It may be said that under tbe definition of a common injunction above given, it is ■ difficult to conceive bow, now when legal and equitable demands are tried in tbe same-Court, and in tbe same forms of action, and when every equitable defence can be made in tbe original action, a case for common injunction can ever arise.
There is another observation wbicb it may be well enough to make. Under tbe former system it was settled doctrine that a Court of law could not set aside its regular judgment at a subsequent term. If tbe enforcement of tbe judgment bécame inequitable for any reason of wbicb a court of equi-' ty could take notice, it would be enjoined. Now that tbe same court exercises tbe jurisdiction both of a Court of law and of a Court of equity, and that without- any difference of form founded on tbe difference between law and equity, it would seem to follow that the rule alluded to, no longer exists to tbe extent of prohibiting a Superior Court from setting aside its judgment at a subsequent term, for any sufficient cause wbicb could have been, and, by accident or fraud, was not, pleaded in bar of tbe judgment, and that tbe proper way to apply for such relief is, by a motion supported *371by affidavits, in the original canse. Such we consider this to be. A motion may be put in the form of a petition; indeed, such is its more proper form: 3 Dan. Ch. Pr. 1787—1801. In fact, as is there stated, the difference is in form only, and not a substance or effect, the petition being in writing, and the motion not: 3 Dan. Ch. Pr. 1781. Of course we have no opinion on the merits of the original controversy between these parties. The order below is revérsed, and the following order made, which will be certified :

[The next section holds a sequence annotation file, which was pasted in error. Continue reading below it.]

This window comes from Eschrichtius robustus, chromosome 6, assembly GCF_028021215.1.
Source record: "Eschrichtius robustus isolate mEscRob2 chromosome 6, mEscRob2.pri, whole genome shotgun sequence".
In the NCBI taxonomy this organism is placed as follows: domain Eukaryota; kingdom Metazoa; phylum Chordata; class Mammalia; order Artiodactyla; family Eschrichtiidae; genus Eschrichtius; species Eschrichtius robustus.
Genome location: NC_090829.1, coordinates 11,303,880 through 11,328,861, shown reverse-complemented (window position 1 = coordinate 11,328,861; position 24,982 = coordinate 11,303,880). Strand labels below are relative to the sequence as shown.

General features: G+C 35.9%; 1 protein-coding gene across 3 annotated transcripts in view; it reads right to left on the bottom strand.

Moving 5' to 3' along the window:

If, before the next term. of the Superior Court for the County of Onslow, or within the first five days thereof, the plaintiff in the present action shall enter into an undertaking payable to the defendant in the presen! action, in the penal sum of two thousand five hundred dollars, with sureties who shall be approved as sufficient by the Clerk of said Superior Court, or by the Judge thereof, with a condition to be void in case the present plaintiff shall pay to the present defendant whatever sums of money the said present defendant shall recover of the said present plaintiff in the action now or lately pending in said Superior Court for Onslow, wherein the present plaintiff is defendant, which action is the one referred to in the complaint in this case; and shall abide by,. and perform the judgment in said action; then the judgment by default, therein heretofore entered, shall be set aside, and the defendant in said action (the plaintiff in this case) shall be allowed to plead therein, and the action shall be tried and determined according to the course of the said Superior Court: and the defendant is ordered to withdraw the execution heretofore issued in said action, and to refrain from further proceeding therein, and from taking out other execution, until the same shall be allowed by the said Superior Court. The costs of this action, as between the parties thereto, shall abide the final judgment in said Superior Court of Onslow, and shall be adjudged in that action. The defendant in the present action will pay the costs of this court, *372subject to be recovered by Mm, or tbe final judgment in tbe action in tbe Superior Court of Onslow, as aforesaid.
Pee Curiam. Beversed.